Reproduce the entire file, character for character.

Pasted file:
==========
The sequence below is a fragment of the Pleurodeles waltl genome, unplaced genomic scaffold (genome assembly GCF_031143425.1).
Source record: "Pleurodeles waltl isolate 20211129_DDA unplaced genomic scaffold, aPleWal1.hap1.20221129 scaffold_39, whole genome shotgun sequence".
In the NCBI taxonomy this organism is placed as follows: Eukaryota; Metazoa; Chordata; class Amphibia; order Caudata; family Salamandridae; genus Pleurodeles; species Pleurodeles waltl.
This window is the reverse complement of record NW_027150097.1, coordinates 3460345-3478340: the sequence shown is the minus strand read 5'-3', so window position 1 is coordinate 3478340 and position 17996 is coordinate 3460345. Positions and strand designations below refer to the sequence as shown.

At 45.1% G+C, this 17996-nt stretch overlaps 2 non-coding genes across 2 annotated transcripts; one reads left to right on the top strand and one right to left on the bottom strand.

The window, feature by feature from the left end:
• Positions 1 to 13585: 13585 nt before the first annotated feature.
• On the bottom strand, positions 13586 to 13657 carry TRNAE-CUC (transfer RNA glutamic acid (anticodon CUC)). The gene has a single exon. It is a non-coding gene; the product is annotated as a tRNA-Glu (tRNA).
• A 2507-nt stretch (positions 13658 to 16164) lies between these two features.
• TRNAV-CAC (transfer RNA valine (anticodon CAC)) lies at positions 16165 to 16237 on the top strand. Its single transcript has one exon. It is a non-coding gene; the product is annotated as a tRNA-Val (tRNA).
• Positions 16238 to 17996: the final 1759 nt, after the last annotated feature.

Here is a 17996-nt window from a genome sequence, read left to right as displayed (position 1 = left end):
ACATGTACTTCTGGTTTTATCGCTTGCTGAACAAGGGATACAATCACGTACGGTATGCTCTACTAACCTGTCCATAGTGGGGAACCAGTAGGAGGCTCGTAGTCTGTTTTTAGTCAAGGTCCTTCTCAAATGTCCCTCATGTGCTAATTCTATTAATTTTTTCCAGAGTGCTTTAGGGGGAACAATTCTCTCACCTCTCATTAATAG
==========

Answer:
The sequence below is a fragment of the Pleurodeles waltl genome, unplaced genomic scaffold (genome assembly GCF_031143425.1).
Source record: "Pleurodeles waltl isolate 20211129_DDA unplaced genomic scaffold, aPleWal1.hap1.20221129 scaffold_39, whole genome shotgun sequence".
In the NCBI taxonomy this organism is placed as follows: Eukaryota; Metazoa; Chordata; class Amphibia; order Caudata; family Salamandridae; genus Pleurodeles; species Pleurodeles waltl.
This window is the reverse complement of record NW_027150097.1, coordinates 3460345-3478340: the sequence shown is the minus strand read 5'-3', so window position 1 is coordinate 3478340 and position 17996 is coordinate 3460345. Positions and strand designations below refer to the sequence as shown.

At 45.1% G+C, this 17996-nt stretch overlaps 2 non-coding genes across 2 annotated transcripts; one reads left to right on the top strand and one right to left on the bottom strand.

The window, feature by feature from the left end:
• Positions 1 to 13585: 13585 nt before the first annotated feature.
• On the bottom strand, positions 13586 to 13657 carry TRNAE-CUC (transfer RNA glutamic acid (anticodon CUC)). The gene has a single exon. It is a non-coding gene; the product is annotated as a tRNA-Glu (tRNA).
• A 2507-nt stretch (positions 13658 to 16164) lies between these two features.
• TRNAV-CAC (transfer RNA valine (anticodon CAC)) lies at positions 16165 to 16237 on the top strand. Its single transcript has one exon. It is a non-coding gene; the product is annotated as a tRNA-Val (tRNA).
• Positions 16238 to 17996: the final 1759 nt, after the last annotated feature.

Here is a 17996-nt window from a genome sequence, read left to right as displayed (position 1 = left end):
ACATGTACTTCTGGTTTTATCGCTTGCTGAACAAGGGATACAATCACGTACGGTATGCTCTACTAACCTGTCCATAGTGGGGAACCAGTAGGAGGCTCGTAGTCTGTTTTTAGTCAAGGTCCTTCTCAAATGTCCCTCATGTGCTAATTCTATTAATTTTTTCCAGAGTGCTTTAGGGGGAACAATTCTCTCACCTCTCATTAATAG